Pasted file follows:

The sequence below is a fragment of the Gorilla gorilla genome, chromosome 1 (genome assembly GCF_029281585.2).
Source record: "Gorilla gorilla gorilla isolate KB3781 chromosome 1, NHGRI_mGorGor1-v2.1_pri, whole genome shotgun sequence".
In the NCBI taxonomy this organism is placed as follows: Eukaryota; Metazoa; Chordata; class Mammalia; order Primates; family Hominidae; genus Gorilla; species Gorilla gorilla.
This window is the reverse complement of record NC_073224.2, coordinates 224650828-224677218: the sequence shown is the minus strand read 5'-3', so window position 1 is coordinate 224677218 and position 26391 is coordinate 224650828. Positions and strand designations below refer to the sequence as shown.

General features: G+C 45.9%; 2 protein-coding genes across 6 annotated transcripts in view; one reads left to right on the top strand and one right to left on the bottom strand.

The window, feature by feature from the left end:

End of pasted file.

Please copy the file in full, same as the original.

The sequence below is a fragment of the Gorilla gorilla genome, chromosome 1 (genome assembly GCF_029281585.2).
Source record: "Gorilla gorilla gorilla isolate KB3781 chromosome 1, NHGRI_mGorGor1-v2.1_pri, whole genome shotgun sequence".
In the NCBI taxonomy this organism is placed as follows: Eukaryota; Metazoa; Chordata; class Mammalia; order Primates; family Hominidae; genus Gorilla; species Gorilla gorilla.
This window is the reverse complement of record NC_073224.2, coordinates 224650828-224677218: the sequence shown is the minus strand read 5'-3', so window position 1 is coordinate 224677218 and position 26391 is coordinate 224650828. Positions and strand designations below refer to the sequence as shown.

General features: G+C 45.9%; 2 protein-coding genes across 6 annotated transcripts in view; one reads left to right on the top strand and one right to left on the bottom strand.

The window, feature by feature from the left end: